Government sets out transport challenge

A new report setting out the government’s vision for tackling transport emissions says that 2020 will be a crucial year for establishing new policies and plans, with reducing car use high on the agenda.

Posted on 22 April 2020

 

A new report setting out the government’s vision for tackling transport emissions says that 2020 will be a crucial year for establishing new policies and plans, with reducing car use high on the agenda.

The report from the Department for Transport is a scene-setting precursor to the government’s hotly anticipated Transport Decarbonisation Plan, which is due later in 2020. UK transport now has more of an impact on the climate than any other sector, having overtaken energy in 2018.

Key year for transport policy

In the report’s foreword, transport secretary Grant Shapps states that “2020 will be the year we set out the policies and plans needed to tackle transport emissions”. The government’s vision is split into six priorities:

•  Public transport and active travel will become the natural first choice for daily activities

•  All road vehicles will be zero emission, and technological advances will change the way vehicles are used

•  Goods will be delivered through an integrated, efficient and sustainable delivery system

•  Clean, place-based solutions will meet the needs of local people

•  The UK will be an internationally-recognised leader in environmentally sustainable, low carbon technology and innovation in transport

•  The UK will lead the development of sustainable biofuels, hybrid and electric aircraft to lesson the impact of aviation.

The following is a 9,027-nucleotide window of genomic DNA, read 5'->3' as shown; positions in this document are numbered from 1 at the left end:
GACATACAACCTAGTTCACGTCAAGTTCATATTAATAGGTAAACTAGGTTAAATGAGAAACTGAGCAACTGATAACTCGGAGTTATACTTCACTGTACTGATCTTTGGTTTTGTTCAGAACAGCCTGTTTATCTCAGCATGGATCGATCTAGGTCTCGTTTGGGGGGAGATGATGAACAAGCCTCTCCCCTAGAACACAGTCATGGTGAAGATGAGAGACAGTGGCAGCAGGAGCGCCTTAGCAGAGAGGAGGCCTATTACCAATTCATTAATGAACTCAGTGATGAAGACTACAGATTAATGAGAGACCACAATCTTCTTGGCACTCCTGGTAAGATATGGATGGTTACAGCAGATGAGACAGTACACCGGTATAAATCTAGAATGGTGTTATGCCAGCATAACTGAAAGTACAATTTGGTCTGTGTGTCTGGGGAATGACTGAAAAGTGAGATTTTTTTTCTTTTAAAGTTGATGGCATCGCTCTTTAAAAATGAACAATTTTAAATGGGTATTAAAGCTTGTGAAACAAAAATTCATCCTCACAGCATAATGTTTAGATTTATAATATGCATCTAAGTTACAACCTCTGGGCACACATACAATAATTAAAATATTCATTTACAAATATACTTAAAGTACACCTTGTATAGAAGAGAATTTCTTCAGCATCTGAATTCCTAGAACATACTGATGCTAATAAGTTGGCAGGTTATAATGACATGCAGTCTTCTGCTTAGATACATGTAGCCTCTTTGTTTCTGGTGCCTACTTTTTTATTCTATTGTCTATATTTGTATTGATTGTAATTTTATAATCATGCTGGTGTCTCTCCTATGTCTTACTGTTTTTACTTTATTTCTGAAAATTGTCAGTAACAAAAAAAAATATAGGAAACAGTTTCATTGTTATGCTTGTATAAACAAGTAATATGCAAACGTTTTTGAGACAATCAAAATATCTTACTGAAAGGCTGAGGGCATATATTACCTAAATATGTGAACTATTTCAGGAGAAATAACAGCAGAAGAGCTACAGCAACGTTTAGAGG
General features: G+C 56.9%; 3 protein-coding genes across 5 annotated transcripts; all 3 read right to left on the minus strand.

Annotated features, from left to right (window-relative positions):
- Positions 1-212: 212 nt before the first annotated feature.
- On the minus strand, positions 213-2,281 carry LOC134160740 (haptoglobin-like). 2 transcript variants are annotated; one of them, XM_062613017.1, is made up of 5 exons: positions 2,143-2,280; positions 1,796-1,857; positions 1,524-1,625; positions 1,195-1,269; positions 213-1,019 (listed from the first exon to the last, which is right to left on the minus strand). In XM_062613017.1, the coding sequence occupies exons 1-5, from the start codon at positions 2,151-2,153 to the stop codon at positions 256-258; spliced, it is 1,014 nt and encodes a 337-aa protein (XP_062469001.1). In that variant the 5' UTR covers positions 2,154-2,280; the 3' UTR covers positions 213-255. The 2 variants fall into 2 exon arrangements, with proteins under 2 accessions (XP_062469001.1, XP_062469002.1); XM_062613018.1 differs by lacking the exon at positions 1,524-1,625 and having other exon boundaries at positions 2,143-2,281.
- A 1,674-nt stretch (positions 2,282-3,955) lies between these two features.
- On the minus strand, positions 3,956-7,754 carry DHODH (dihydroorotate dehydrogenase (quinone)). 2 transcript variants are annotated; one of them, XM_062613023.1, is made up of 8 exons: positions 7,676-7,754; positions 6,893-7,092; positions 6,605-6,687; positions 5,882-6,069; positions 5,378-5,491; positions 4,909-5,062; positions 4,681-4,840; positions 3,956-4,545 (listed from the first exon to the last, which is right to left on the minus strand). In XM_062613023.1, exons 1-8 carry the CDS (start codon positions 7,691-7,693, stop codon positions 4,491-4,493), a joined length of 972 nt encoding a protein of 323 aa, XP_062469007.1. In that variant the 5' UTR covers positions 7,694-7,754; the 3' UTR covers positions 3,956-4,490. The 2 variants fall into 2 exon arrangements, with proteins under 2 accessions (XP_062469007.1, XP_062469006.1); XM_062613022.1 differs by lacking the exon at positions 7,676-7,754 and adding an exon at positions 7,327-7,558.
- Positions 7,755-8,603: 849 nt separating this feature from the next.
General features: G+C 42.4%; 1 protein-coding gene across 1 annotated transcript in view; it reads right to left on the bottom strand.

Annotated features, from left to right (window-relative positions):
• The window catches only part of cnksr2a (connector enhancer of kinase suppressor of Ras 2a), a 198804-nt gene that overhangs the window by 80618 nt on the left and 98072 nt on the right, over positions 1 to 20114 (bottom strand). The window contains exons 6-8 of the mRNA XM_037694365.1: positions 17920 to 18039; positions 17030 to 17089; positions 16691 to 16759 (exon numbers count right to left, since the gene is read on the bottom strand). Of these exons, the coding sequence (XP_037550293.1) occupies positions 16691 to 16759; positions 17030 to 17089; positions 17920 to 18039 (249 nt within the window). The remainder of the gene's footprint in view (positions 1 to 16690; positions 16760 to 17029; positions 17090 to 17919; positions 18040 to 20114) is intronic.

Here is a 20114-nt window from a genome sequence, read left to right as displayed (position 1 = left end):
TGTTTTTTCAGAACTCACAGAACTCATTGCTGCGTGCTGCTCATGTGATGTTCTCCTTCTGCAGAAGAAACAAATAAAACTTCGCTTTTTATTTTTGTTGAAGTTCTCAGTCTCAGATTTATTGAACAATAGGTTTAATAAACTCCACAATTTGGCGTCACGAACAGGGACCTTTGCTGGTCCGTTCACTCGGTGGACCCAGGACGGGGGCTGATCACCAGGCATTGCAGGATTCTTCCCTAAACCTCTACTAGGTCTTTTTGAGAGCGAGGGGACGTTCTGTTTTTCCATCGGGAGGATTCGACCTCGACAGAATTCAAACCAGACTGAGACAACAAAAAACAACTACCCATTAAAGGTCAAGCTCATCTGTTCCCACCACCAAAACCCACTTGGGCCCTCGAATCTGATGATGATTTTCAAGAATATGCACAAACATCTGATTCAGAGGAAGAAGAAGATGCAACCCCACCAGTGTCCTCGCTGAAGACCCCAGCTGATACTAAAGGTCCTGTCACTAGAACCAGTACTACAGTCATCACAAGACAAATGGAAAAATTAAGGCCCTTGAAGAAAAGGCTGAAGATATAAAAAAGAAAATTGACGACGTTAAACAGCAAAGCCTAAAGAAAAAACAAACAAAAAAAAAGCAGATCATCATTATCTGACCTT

Traffic reduction

Significantly, Grant Shapps concedes in his foreword that a net zero transport systems means “we will use our car less” in future. According to Roger Geffen MBE, policy director at Cycling UK, this is the first time a government minister has openly raised the issue of traffic reduction for over 20 years.

“Talking about traffic reduction is seen as politically difficult. It is of course particularly difficult to do at a time when many people are facing the loss of their livelihoods, due (at least partly) to the loss of freedom to make day-to-day journeys. Nobody wants the current drastic restrictions on our freedom of movement to continue any longer than they have.

“Yet, when we eventually manage to step back and think about the longer-term climate crisis, COVID-19 may turn out to be a moment where we all started to rethink which journeys were really necessary. It is therefore incredibly heartening that Grant Shapps has just become the first UK government minister to talk about traffic reduction since John Prescott in the late 1990s.”

 

 

 

 

 

Posted under General Interest and Environmental Regulations and Legislation on 22 April 2020